### Problem Set 1

See the Guidelines, Maple Tips, and the Maple Commands/Template for Problem Set 1. I will post on ASULearn answers to select questions I receive via messaging or in office hours. I am always happy to help! Mathematics, you see, is not a spectator sport. [George Polya, How to Solve it]

Problem 1:  1.2 # 4 using three methods (don't forget to annotate):
Part A: By-hand Gaussian. List the pivots, pivot columns, and solve for the solutions using back substitution.
Part B: ReducedRowEchelonForm in Maple
Part C: implicitplot3d in Maple, and describe what you see and how this connects to the question
Part D: Do all the methods yield the same solution(s)? Compare and contrast.

Note for Parts B and C, you can use commands like the following, but replacing with the coefficients from this question:
with(plots): with(LinearAlgebra):
Pr1:=Matrix([[-1,2,1,-1],[2,4,-7,-8],[4,7,-3,3]]);
ReducedRowEchelonForm(Pr1);
implicitplot3d({x+2*y+3*z=3,2*x-y-4*z=1,x+y+z=2}, x=-4..4,y=-4..4,z=-4..4);

Problem 2:
Part A: 1.1 #27 using Gaussian and reason from there.
Part B: Use the original matrix from Part A but forget about the rest of the text for this part. Choose an example of a, b, c, d, f, g with a still not 0 so that the system has infinite solutions. Write the solutions in parametric form.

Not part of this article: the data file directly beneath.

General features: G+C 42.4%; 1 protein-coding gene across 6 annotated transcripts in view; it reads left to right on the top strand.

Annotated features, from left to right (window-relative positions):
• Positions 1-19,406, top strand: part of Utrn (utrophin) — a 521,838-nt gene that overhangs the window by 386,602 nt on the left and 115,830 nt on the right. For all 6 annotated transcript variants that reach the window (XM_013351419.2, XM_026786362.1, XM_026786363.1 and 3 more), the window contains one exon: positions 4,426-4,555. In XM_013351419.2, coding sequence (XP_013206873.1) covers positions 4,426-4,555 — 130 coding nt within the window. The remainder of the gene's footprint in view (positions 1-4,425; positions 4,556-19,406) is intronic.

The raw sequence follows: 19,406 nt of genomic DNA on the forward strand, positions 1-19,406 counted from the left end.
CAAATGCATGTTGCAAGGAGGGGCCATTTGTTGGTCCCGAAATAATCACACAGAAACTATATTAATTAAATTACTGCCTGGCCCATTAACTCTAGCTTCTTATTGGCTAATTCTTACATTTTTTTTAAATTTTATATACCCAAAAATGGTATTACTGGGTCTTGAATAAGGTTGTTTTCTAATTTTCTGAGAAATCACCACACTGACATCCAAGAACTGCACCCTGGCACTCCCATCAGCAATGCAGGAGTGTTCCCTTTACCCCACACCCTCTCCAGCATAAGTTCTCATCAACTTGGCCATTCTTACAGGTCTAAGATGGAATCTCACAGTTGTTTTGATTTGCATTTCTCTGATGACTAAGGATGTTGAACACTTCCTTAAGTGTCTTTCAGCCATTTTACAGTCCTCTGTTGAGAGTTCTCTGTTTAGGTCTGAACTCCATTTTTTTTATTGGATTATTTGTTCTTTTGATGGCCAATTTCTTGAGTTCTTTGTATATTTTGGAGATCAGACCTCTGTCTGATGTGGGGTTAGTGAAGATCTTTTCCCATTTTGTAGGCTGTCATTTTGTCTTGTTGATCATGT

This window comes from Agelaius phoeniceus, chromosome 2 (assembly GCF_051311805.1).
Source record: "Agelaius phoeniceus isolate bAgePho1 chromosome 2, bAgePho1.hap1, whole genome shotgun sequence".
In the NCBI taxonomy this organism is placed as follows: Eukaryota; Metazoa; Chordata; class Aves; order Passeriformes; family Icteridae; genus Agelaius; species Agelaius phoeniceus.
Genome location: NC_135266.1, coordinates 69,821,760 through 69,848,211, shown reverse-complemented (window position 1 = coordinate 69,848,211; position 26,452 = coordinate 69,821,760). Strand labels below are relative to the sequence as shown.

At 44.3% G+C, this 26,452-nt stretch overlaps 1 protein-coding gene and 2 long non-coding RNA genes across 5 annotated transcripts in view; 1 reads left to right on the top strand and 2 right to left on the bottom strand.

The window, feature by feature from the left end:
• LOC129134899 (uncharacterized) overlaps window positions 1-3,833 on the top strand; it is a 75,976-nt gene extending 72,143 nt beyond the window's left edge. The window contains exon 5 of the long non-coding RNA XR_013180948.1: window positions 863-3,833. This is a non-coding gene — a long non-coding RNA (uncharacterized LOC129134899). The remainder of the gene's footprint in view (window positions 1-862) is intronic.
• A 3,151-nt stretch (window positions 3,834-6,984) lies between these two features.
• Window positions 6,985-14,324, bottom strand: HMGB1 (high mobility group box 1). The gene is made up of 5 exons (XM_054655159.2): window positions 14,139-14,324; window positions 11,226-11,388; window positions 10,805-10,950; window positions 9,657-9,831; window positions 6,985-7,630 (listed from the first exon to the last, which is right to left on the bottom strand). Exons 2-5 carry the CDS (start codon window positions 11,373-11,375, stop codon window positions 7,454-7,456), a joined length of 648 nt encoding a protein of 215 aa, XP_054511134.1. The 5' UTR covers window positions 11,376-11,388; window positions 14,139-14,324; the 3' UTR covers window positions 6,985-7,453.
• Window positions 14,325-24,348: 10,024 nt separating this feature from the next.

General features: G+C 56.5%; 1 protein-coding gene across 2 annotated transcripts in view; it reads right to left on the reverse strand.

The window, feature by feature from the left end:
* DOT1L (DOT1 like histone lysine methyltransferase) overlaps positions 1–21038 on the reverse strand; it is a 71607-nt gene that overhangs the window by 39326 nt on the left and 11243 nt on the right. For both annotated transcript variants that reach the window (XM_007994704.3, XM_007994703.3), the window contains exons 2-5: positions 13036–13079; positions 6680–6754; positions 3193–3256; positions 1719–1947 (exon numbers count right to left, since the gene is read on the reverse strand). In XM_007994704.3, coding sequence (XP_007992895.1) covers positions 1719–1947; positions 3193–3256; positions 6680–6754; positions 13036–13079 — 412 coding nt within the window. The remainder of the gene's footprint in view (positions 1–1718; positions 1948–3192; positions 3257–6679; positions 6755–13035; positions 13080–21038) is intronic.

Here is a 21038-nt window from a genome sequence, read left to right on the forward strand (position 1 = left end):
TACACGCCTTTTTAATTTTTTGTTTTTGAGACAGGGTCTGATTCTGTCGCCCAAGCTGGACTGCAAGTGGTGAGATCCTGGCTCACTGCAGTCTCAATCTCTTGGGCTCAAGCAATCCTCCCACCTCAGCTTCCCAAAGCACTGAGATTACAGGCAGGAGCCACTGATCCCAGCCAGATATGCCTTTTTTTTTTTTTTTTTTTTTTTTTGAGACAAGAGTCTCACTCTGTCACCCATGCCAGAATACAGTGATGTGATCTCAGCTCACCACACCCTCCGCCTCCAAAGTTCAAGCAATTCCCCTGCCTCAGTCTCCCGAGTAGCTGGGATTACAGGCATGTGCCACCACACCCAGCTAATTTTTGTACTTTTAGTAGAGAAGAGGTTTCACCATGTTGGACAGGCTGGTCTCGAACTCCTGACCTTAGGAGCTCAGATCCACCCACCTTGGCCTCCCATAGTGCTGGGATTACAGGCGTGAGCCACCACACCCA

Part C: Use ReducedRowEchelonForm in Maple on the matrix with the variables a, b, c, d, f, g all left as general, and then argue from there that Maple gives an incorrect solution(s) for your values in Part B (recall we should only use ReducedRowEchelonForm when the array is all numbers). Next: How many solutions do we obtain here and how is this different from part B?

Problem 3:  1.2 #30 - produce the example and show that your example is inconsistent

Problem 4:  1.2 #32 -
Part A: Compute the exact ratios (don't approximate!) of
backwards/total = backwards / (forwards + backwards)
for n=20 and n=200 using the numerical note on page 20.
Note that the forward phase is Gaussian, and the backward phase is from Gaussian to Gauss-Jordan.
Part B: Then give decimal approximations too.
Part C: Is the ratio increasing, decreasing or staying constant?
Part D: Next interpret what this is telling you in the language of Gaussian/Gauss-Jordan.
Part E: If a function f is linear then when f(n) = y, we know that f(10n) = 10y because the change in y / change in n must be a constant. Is the ratio a linear function of n? To answer this, use Part A with n=20 and compare f(n) and f(10n) to see if f(10n) = 10y, where f is the ratio.